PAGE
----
Moreover, alterations in inositol polyphosphate biosynthesis genes might have an effect on hormonal signaling processes, particularly with regard to JA signaling. In favor of this hypothesis, InsP5 and InsP4 were found to interact with the COI/JAZ complex involved in JA perception in Arabidopsis36. In other studies, InsP7 and InsP8 were reported to promote the binding between COI1 and JAZ1 for the regulation of JA-dependent responses30. The VIP gene functioning in phosphorylation of PP-IP5 (named as VIH2 in Arabidopsis) regulates the synthesis of InsP8, the cofactor of the COI-JAZ receptor complex30. Results here presented, together with those obtained by other authors, broadens our view on the existence of cross-talk between phospholipid metabolism and JA signaling processes during AM symbiosis. Clearly, many efforts are still needed to understand the connections between these signaling pathways in AM symbiosis.

Plants associate with AM fungi when grown under low Pi soil conditions and, accordingly, AM symbiosis is generally studied in plants grown in low Pi. In line with this, down-regulation of Pi starvation-responsive genes occurs in leaves of mycorrhizal rice compared with non-mycorrhizal plants (the later ones responding to the situation of low Pi supply). Among the down-regulated genes in leaves of mycorrhizal rice, we identified genes belonging to different families of Pi-responsive genes. They included genes involved in: (i) Pi transport (e.g. several PHT, vacuolar transporters; PHO1); (ii) signaling processes (SPX domain, CK2α3, PHO2); (iii) transcriptional regulation (PHR, PTF1 transcription factors); (iv) post-transcriptional regulation (miR399, miR827); (v) Pi recycling (phosphatases, RNases); and (vi) non-phosphorus membrane lipid biosynthesis (galactolipids, sulpholipids). Pi starvation-responsive genes whose expression is regulated in leaves of mycorrhizal rice are summarized in Fig, 8. A differential regulation of genes belonging to each one of these families points to a specialization of these mycorrhiza-regulated family members in controlling Pi homeostasis in rice leaves. As an example, a functional specialization of miR399 species in regulating Pi homeostasis in leaves of mycorrhizal plants can be anticipated. Also, down-regulation of genes involved in Pi starvation responses or Pi remobilization from macromolecules (PAPs, RNases, galactolipid and sulfolipid biosynthesis genes) further supports that rice plants have a normal level of Pi.

As an additional level of complexity in the regulation of Pi homeostasis in plants, there is growing evidence on a regulatory role of inositol polyphosphates in Pi signaling33. Indeed, the SPX domain was recently defined as a Pi sensor in Arabidopsis plants that regulates Pi transport activity of SPX domain-containing proteins through binding inositol polyphosphate signaling molecules32,33. Additionally, the Arabidopsis PHR1 and rice PHR2 transcription factors, which are recognized as central components of the phosphate starvation response, have been shown to interact with SPX proteins63,64. The interaction between SPX proteins and the AtPHR1 transcription factor results in PHR1 inactivation, being this interaction promoted by inositol polyphosphates34. Results here presented demonstrated connections between inositol polyphosphate metabolism and Pi homeostasis in AM symbiosis. Furthermore, mechanisms involved in Pi homeostasis and hormonal signaling must be tightly regulated in leaves of mycorrhizal rice, which would then allow the host plant to maximize the benefits of Pi acquisition during association with the AM fungus. Additional studies are, however, needed to determine the exact mechanisms by which phospholipids might exert a regulatory function in maintaining Pi homeostasis and how this would affect hormonal processes in mycorrhizal rice plants.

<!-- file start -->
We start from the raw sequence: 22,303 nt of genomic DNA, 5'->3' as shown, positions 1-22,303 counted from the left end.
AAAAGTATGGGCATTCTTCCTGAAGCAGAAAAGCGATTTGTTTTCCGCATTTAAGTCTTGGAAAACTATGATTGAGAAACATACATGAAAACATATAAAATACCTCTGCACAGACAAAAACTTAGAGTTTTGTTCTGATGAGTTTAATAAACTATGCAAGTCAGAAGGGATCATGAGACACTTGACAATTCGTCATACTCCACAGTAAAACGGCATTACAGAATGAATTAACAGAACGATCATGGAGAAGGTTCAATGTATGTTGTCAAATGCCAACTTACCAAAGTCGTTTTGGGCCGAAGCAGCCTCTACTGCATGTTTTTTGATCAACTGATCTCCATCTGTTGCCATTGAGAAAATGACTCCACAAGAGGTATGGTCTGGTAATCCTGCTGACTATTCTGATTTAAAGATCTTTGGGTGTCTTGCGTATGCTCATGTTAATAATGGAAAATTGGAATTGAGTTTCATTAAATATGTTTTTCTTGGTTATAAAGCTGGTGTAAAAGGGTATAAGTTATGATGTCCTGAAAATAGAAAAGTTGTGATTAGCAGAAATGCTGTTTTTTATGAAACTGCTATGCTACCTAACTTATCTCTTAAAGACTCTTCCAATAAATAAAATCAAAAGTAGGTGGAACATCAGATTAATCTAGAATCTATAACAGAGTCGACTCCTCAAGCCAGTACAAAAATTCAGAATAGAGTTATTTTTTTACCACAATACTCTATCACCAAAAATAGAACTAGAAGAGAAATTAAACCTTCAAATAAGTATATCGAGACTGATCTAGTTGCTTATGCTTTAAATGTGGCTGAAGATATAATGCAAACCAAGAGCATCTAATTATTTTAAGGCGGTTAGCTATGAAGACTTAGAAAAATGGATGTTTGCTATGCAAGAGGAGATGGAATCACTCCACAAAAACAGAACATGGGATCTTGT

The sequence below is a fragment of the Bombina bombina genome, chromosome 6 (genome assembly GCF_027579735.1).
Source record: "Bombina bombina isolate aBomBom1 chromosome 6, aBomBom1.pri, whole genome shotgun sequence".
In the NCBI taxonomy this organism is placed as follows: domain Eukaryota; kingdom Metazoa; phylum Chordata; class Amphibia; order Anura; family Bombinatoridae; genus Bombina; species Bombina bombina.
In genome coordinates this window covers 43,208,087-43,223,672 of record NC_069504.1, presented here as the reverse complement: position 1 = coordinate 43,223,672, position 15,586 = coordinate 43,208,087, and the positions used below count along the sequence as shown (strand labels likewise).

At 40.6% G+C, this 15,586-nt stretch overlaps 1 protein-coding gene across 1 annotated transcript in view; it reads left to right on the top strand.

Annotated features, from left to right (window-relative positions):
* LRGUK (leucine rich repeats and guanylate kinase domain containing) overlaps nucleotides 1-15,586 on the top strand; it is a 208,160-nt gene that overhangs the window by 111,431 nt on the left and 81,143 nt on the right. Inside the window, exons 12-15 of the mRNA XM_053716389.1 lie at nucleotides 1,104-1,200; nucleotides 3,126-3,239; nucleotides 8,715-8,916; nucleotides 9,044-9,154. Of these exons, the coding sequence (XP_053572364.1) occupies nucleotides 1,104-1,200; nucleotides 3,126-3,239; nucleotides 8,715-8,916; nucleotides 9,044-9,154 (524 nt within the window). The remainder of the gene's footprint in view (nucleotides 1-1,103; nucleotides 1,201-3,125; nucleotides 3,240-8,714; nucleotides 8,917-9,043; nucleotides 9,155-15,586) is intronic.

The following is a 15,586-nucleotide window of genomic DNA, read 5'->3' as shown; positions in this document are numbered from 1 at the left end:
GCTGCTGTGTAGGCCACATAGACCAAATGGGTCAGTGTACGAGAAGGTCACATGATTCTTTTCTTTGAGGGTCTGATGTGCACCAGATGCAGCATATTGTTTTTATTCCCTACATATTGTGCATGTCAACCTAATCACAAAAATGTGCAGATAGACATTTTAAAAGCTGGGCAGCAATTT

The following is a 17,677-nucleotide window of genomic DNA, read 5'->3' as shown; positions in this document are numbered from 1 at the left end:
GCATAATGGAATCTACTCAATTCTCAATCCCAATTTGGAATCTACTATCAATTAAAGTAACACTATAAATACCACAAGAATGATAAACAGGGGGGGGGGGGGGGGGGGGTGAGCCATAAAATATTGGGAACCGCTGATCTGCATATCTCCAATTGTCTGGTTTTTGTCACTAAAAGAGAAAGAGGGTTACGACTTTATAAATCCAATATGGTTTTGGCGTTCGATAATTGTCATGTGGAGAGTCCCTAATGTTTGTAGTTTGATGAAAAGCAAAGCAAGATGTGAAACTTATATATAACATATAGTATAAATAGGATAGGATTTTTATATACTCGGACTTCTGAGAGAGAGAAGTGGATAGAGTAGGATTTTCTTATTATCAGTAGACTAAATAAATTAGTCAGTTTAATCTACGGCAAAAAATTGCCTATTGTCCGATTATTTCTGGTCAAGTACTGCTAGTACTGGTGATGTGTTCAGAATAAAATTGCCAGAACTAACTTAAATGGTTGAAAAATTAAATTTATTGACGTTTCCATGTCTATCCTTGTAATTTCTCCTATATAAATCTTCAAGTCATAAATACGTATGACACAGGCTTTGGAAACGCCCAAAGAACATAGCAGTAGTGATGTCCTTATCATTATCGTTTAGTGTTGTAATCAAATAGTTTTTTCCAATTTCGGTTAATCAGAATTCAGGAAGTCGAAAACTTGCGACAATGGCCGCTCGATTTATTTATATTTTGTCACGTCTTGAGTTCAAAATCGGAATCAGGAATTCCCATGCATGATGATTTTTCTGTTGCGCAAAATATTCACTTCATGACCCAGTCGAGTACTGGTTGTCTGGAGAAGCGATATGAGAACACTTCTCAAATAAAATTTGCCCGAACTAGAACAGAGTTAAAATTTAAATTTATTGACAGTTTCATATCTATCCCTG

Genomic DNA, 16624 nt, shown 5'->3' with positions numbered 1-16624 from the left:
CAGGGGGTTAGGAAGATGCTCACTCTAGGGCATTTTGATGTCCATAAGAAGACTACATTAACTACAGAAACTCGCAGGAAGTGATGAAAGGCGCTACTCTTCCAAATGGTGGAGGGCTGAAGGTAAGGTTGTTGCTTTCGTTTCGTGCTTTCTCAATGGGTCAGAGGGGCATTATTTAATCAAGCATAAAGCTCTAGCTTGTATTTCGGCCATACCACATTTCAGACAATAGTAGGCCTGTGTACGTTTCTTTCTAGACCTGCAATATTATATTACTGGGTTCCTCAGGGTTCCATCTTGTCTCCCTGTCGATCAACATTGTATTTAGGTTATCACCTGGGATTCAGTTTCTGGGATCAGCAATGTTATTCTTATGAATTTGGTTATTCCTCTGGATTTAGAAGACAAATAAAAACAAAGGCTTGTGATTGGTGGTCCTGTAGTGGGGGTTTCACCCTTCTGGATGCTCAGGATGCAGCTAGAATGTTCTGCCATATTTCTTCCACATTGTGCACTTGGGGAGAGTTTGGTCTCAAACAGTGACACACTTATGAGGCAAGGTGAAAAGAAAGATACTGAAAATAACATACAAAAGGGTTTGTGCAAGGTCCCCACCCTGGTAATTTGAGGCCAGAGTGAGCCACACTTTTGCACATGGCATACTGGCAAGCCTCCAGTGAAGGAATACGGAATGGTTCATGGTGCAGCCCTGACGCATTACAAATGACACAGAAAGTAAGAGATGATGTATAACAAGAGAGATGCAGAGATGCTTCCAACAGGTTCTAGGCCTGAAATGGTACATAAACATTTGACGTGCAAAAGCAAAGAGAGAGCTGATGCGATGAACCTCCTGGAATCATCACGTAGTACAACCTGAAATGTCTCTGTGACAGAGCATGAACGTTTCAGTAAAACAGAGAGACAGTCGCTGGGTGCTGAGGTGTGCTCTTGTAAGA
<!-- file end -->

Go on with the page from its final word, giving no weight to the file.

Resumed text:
In conclusion, our work provided new insights on the systemic alterations in gene expression during the symbiotic association of rice plants with an AM fungus. Phosphorus deficiency is widespread in all major rice ecosystems and is the major growth-limiting factor in acid upland soils where soil P-fixation capacity is often high (https://www.knowledgebank.irri.org). To circumvent this problem, P fertilizers are applied extensively in rice farming to improve plant performance, but their use has negative effects on the environment. Although there are still numerous issues that still need to be addressed, pieces of evidence here presented might accelerate research on the AM symbiosis in rice, which will open new avenues for improvement of sustainability in rice production. A more sustainable way to improve mineral nutrition in rice would be through the use of AM fungi, which would also avoid the overuse of chemical fertilizers.

Materials and methods

Plant and fungal material

The rice cultivar Loto (Oryza sativa ssp japonica) was used in this study. Loto rice is a heritage variety of short-grain rice widely cultivated in northern Italy (the first rice producer in Europe), also grown in southern Switzerland (the northern-most rice-growing region in Europe) and northern United States (Vermont State), making Loto a suitable rice variety for rice farming in northern latitudes.

The AMF fungus Funneliformis mosseae (formerly Glomus mosseae; FR140) was purchased from MycAgro (Bretenière, France; https://www.mycagrolab.com/) in a granular form composed of mineral inert solid particles (clay, zeolite) and F. mosseae propagules at a concentration of minimum 10 propagules/gram.

Inoculation with F. mosseae and growth of AMF-inoculated plants